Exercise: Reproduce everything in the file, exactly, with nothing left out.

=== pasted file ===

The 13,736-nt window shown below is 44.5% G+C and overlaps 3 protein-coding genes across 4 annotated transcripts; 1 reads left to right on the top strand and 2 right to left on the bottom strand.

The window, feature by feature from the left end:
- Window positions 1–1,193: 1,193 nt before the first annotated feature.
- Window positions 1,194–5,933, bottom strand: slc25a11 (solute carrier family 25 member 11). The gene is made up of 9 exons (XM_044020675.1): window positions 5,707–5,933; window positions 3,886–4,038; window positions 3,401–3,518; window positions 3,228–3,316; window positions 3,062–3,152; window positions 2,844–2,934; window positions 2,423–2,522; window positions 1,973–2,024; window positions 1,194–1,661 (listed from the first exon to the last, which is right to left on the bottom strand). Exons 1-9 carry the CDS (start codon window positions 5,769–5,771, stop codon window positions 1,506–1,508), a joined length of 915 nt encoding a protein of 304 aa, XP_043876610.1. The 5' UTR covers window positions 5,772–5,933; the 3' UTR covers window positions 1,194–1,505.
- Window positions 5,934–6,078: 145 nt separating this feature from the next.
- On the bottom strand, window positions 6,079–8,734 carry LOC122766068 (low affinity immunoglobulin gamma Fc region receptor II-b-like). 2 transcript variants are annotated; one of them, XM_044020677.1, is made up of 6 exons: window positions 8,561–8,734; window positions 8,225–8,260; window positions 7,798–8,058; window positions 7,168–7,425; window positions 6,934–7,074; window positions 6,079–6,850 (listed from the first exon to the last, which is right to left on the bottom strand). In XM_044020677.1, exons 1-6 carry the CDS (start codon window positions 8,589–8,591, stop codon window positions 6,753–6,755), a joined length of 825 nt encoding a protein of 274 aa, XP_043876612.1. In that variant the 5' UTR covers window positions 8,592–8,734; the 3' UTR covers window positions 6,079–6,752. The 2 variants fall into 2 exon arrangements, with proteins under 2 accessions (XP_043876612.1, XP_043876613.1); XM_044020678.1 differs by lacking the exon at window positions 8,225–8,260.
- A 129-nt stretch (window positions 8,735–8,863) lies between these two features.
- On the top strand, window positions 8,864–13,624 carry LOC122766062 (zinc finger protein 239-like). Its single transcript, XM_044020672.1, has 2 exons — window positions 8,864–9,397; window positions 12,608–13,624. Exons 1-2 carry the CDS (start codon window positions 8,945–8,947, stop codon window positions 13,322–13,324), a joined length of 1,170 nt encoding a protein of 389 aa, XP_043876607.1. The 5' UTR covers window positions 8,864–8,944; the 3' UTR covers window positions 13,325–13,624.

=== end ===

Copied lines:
The 13,736-nt window shown below is 44.5% G+C and overlaps 3 protein-coding genes across 4 annotated transcripts; 1 reads left to right on the top strand and 2 right to left on the bottom strand.

The window, feature by feature from the left end:
- Window positions 1–1,193: 1,193 nt before the first annotated feature.
- Window positions 1,194–5,933, bottom strand: slc25a11 (solute carrier family 25 member 11). The gene is made up of 9 exons (XM_044020675.1): window positions 5,707–5,933; window positions 3,886–4,038; window positions 3,401–3,518; window positions 3,228–3,316; window positions 3,062–3,152; window positions 2,844–2,934; window positions 2,423–2,522; window positions 1,973–2,024; window positions 1,194–1,661 (listed from the first exon to the last, which is right to left on the bottom strand). Exons 1-9 carry the CDS (start codon window positions 5,769–5,771, stop codon window positions 1,506–1,508), a joined length of 915 nt encoding a protein of 304 aa, XP_043876610.1. The 5' UTR covers window positions 5,772–5,933; the 3' UTR covers window positions 1,194–1,505.
- Window positions 5,934–6,078: 145 nt separating this feature from the next.
- On the bottom strand, window positions 6,079–8,734 carry LOC122766068 (low affinity immunoglobulin gamma Fc region receptor II-b-like). 2 transcript variants are annotated; one of them, XM_044020677.1, is made up of 6 exons: window positions 8,561–8,734; window positions 8,225–8,260; window positions 7,798–8,058; window positions 7,168–7,425; window positions 6,934–7,074; window positions 6,079–6,850 (listed from the first exon to the last, which is right to left on the bottom strand). In XM_044020677.1, exons 1-6 carry the CDS (start codon window positions 8,589–8,591, stop codon window positions 6,753–6,755), a joined length of 825 nt encoding a protein of 274 aa, XP_043876612.1. In that variant the 5' UTR covers window positions 8,592–8,734; the 3' UTR covers window positions 6,079–6,752. The 2 variants fall into 2 exon arrangements, with proteins under 2 accessions (XP_043876612.1, XP_043876613.1); XM_044020678.1 differs by lacking the exon at window positions 8,225–8,260.
- A 129-nt stretch (window positions 8,735–8,863) lies between these two features.
- On the top strand, window positions 8,864–13,624 carry LOC122766062 (zinc finger protein 239-like). Its single transcript, XM_044020672.1, has 2 exons — window positions 8,864–9,397; window positions 12,608–13,624. Exons 1-2 carry the CDS (start codon window positions 8,945–8,947, stop codon window positions 13,322–13,324), a joined length of 1,170 nt encoding a protein of 389 aa, XP_043876607.1. The 5' UTR covers window positions 8,864–8,944; the 3' UTR covers window positions 13,325–13,624.